Join Jack Garner as he discusses CCH Pounder’s career on television, stage and cinema.
A Conversation with Lesley Stahl
As one of the world’s leading journalists, Lesley Stahl worked as a White House correspondent during the presidencies of Jimmy Carter, Ronald Reagan, and George H. Bush. She was moderator of shows like Face the Nation and is featured regularly on 60 Minutes. Ms. Stahl has interviewed some of the most important people of our time.
Join RHFIFF Artistic Director Catherine Wyler and Ms. Stahl for a discussion about life in the fast paced world of journalism.
A Conversation with Lynn Redgrave
A special opportunity to meet our 2009 “Failure is Impossible” Award recipient, Lynn Redgrave, when she joins Catherine Wyler for an enlightening discussion about her career. Film, television, theatre, and a legendary acting family… not to be missed!
For the 5th year in a row, SCREENPLAY LIVE! returns to the Rochester High Falls Film Festival with a live staged reading of the winning screenplay from the first ever “Screenplay Live!” Screenwriting Competition, The Machine Who Loved by Zoje Stage. Utilizing local Rochester actors, SCREENPLAY LIVE! celebrates the beginning of every great movie: the screenplay.
Working under the guidance of Gordy Hoffman, founder of the Bluecat Screenplay Competition, Eric Cubitt and RochesterTalent.com, Inc., conducted the first ever “Screenplay Live!” Screenwriting Competition. Winner of the Waldo Salt Screenwriting Award at the Sundance Film Festival, Hoffman’s directorial debut, A Coat of Snow, won the Domani Vision Award at VisionFest, held at Tribeca Cinemas. For more information about Gordy Hoffman and the BlueCat Screenplay Competition, contact www.bluecatscreenplay.com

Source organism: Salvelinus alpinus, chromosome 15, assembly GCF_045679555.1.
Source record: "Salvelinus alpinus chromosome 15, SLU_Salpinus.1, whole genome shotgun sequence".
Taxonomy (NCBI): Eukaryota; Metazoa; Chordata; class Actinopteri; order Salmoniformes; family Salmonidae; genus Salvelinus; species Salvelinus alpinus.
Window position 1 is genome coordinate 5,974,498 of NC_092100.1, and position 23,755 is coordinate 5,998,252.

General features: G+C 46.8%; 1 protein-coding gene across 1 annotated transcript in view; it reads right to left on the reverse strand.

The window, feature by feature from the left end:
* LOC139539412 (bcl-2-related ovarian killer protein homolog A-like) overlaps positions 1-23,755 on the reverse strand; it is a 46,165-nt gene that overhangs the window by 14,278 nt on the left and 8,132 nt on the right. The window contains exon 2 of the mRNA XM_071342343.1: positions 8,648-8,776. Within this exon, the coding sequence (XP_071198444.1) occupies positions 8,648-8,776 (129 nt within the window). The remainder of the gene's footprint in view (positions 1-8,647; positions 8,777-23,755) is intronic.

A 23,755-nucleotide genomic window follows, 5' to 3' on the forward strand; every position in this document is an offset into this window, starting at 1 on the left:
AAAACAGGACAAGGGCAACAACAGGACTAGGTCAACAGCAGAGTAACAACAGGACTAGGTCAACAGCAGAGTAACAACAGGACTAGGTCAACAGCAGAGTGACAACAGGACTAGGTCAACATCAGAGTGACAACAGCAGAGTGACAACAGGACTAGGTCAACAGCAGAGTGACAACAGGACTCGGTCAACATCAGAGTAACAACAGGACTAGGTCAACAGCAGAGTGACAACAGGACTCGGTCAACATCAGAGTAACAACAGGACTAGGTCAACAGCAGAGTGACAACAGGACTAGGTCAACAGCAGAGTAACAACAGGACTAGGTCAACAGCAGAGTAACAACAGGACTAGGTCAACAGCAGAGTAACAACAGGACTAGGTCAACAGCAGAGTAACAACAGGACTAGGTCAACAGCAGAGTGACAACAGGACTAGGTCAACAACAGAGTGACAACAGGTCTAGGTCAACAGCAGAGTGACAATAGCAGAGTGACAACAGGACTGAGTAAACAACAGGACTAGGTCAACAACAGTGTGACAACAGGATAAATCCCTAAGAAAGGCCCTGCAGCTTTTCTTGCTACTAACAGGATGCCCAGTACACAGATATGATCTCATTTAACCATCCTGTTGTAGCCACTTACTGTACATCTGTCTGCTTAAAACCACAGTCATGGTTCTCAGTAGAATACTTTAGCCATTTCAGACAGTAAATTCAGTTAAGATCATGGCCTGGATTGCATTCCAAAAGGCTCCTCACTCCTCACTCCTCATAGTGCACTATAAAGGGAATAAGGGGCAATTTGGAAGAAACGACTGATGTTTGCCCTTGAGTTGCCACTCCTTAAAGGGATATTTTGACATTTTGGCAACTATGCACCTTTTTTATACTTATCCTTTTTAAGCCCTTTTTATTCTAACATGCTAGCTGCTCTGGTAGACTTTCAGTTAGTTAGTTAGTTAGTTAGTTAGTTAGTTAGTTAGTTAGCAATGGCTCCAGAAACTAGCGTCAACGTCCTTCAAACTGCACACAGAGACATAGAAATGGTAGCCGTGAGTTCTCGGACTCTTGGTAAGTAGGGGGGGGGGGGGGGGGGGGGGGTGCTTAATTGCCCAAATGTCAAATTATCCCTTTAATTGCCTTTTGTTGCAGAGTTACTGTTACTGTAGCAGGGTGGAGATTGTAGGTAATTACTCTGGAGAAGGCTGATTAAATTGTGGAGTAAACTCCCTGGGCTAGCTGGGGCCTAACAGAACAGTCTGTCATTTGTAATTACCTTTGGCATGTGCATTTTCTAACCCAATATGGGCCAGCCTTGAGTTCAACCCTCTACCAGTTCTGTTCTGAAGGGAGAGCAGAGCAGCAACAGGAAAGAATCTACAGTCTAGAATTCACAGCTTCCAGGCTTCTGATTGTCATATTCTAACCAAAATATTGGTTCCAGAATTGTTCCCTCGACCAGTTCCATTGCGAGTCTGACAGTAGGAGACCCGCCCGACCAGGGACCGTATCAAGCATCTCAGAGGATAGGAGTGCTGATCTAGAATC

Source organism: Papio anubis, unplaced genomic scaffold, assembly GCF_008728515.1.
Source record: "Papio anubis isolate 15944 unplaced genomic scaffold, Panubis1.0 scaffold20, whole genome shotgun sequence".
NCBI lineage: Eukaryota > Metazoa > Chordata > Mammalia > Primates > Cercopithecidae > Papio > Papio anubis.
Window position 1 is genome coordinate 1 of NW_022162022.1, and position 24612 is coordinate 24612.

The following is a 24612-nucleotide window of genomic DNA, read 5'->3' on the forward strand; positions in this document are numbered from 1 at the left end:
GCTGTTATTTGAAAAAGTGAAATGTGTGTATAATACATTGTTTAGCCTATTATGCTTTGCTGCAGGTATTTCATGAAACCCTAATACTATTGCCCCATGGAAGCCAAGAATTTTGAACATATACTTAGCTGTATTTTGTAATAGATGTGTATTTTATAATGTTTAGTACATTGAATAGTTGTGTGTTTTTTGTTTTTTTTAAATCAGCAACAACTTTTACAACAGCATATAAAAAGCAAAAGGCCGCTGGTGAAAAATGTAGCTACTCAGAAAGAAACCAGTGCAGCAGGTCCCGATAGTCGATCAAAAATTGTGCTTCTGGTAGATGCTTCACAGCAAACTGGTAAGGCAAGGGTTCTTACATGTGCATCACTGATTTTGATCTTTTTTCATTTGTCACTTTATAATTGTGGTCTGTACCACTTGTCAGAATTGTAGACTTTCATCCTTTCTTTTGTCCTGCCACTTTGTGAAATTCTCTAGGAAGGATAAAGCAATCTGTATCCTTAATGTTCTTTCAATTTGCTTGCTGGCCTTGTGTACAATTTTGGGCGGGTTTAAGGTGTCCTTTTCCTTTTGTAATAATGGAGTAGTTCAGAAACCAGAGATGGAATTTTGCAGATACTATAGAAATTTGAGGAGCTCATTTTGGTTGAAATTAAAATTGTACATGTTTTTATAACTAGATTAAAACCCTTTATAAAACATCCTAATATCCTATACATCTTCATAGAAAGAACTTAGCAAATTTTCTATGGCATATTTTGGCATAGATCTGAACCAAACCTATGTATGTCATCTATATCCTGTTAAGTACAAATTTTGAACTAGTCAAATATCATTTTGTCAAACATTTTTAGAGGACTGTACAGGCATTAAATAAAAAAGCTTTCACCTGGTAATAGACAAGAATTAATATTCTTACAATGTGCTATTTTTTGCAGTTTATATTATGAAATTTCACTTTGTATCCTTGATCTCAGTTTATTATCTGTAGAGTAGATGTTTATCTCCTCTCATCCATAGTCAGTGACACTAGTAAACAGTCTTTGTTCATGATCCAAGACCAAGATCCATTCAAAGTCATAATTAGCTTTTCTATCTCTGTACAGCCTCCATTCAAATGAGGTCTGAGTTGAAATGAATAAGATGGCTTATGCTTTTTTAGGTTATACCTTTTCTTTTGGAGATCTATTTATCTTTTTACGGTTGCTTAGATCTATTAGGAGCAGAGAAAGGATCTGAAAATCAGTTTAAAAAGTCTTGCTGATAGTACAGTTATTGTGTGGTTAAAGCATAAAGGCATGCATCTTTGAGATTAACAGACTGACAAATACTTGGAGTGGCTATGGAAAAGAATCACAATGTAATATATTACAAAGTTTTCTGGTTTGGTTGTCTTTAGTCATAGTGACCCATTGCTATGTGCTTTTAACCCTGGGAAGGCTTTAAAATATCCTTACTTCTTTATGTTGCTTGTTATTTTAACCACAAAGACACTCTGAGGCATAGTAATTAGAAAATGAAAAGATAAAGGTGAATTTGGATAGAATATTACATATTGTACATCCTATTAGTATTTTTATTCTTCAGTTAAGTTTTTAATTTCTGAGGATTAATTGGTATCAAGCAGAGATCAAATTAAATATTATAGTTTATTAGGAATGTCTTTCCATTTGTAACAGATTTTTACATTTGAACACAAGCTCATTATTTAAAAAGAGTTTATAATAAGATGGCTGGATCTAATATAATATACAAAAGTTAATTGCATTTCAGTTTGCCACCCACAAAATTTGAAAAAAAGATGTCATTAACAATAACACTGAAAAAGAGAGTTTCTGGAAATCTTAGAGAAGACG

The Machine Who Loved, written and directed by Zoje Stage
“A woman uses her life savings to create the man of her dreams – an artificial life form tailored to her every specification. But when he begins displaying a range of turbulent emotions she is forced to choose between soldiering through with the relationship, or having him destroyed.”
Zoje Stage is a 2008 Fellow in Playwriting/Screenwriting from the New York Foundation for the Arts for her screenplay “Teddy Bear.” She is also a two-time semifinalist for the Nicholl Fellowships with her character driven dramas “The Opposite of Secret” and “Monster.” As writer/director/editor her films include the documentary short “Best of Luck” (“an amusing take on the travails of aspiring writers” – the New York Times) and the feature length mockumentary “Happy Walter” (“witty” – Pittsburgh City Paper). Ms. Stage is a theatrically-trained and former professional actor.